Tag Archives: Trigger Warnings

Safe Spaces: Where Free Press Dies

It is unbelievable how freedom of the press, a right our Founding Fathers so cherished, has eroded in a country that prides itself on its liberties. It is unbelievable how the right to cover an open event, which freedom of the press entails, cannot be practiced on college campuses.

Last week, while trying to cover an open event discussing the role of the Asian-American and Pacific Islander (API) community in the Black Lives Matter movement, hosted by Pomona College’s Asian American Resource Center (AARC)—which considers itself a “safe space”—I uncovered the sad state of free press at Pomona College. I was hoping to objectively cover this event, to bring out the little-known viewpoints of the API community on the Black Lives Matter movement. This hope was greeted by resentment and hostility, and I left with one message: Freedom of the press does not belong, and is not welcome, in safe spaces.

The process of stifling free press begins right as a journalist walks through the doors into the safe space. While I was initially welcomed when I asked if I could record the event and take notes, further questioning revealed I was trying to cover the event for a student-run publication. Even then, the event facilitators extended their warm welcome, until it was brought to light that this student-run publication was The Claremont Independent, a conservative-leaning paper. No more warm welcome and no more recording allowed, but I was still permitted to take notes.

The death blow of free press in this “safe space” struck later, when I started to take notes on my laptop just as the event began. As I finished typing my second line of notes, I was informed that note-taking would only be permitted if it was approved by all participants of the event—if even one participant objected to my note-taking, I would not be allowed to take notes. Unsurprisingly, after a blindfold vote, at least one person voted against note-taking, and I was told to stop taking notes. I was told that taking notes made participants uncomfortable, and that I should respect the AARC as a “safe space.” In a subsequent meeting with the director of AARC, I was told the AARC functions primarily as a “safe space” where participants should feel comfortable, and that people’s fears and concerns of an Independent journalist taking notes should be respected in this safe space, adding that the AARC does not want its views advertised to an audience the Independent could reach.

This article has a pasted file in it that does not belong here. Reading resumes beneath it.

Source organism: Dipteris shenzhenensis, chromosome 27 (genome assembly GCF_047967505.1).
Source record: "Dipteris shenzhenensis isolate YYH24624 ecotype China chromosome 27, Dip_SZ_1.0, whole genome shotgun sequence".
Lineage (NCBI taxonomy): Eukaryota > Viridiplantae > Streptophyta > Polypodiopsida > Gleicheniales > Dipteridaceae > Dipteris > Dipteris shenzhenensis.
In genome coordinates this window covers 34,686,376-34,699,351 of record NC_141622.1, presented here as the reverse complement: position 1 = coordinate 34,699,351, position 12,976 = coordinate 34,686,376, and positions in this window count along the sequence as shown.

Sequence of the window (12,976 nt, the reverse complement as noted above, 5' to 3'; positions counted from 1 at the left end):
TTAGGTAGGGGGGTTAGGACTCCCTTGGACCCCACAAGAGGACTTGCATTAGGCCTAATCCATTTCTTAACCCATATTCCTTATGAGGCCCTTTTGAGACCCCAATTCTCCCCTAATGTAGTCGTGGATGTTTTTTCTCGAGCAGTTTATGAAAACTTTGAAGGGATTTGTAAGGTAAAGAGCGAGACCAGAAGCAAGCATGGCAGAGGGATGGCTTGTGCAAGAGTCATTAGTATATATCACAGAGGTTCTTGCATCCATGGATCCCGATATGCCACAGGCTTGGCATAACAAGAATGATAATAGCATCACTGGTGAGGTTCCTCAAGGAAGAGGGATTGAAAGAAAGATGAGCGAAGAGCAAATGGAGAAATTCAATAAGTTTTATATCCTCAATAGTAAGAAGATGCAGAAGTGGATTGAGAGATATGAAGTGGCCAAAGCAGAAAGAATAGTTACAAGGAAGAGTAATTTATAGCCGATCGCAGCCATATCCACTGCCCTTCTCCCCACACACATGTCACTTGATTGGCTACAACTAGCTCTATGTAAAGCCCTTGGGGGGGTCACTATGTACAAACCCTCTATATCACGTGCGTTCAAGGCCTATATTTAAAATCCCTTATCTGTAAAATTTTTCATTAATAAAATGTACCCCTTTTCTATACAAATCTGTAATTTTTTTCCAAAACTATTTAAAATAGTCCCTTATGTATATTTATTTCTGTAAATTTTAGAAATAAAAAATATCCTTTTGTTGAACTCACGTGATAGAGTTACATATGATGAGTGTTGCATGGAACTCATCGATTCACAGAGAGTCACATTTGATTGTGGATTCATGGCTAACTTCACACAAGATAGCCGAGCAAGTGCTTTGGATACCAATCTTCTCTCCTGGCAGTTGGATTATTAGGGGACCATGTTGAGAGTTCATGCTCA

Despite making it clear that speech at this event should make all participants comfortable, attacks on capitalism and “capitalist violence,” the “heteropatriarchal” society, and traits of the “model minority” (like working hard and obeying the law) were left unchecked, without the slightest consideration of whether I, with differing political views, would feel comfortable listening to endless assaults to values which I hold dear. Yet with free press dead, who dares challenge this hypocrisy?

In the college campus “safe space,” with no freedom of the press, there is no check on the lack of ideological diversity, no way for “safe spaces” to promote their messages through an objective third party, and no way for the public to know about and effectively help pressure and protest against the hypocritical “inclusiveness” of safe spaces.

Free press is the restraint that keeps “safe spaces” from becoming “hate spaces” that do not fear whether the stifling of differing views, the silencing of people from different parts of the political spectrum, and the venting and promotion of anger towards certain groups of people, will ever be exposed to and critiqued by the public, where there is no fear whether the public will pressure them to change. Because, without the restraint of free press on safe spaces, the public will simply never know.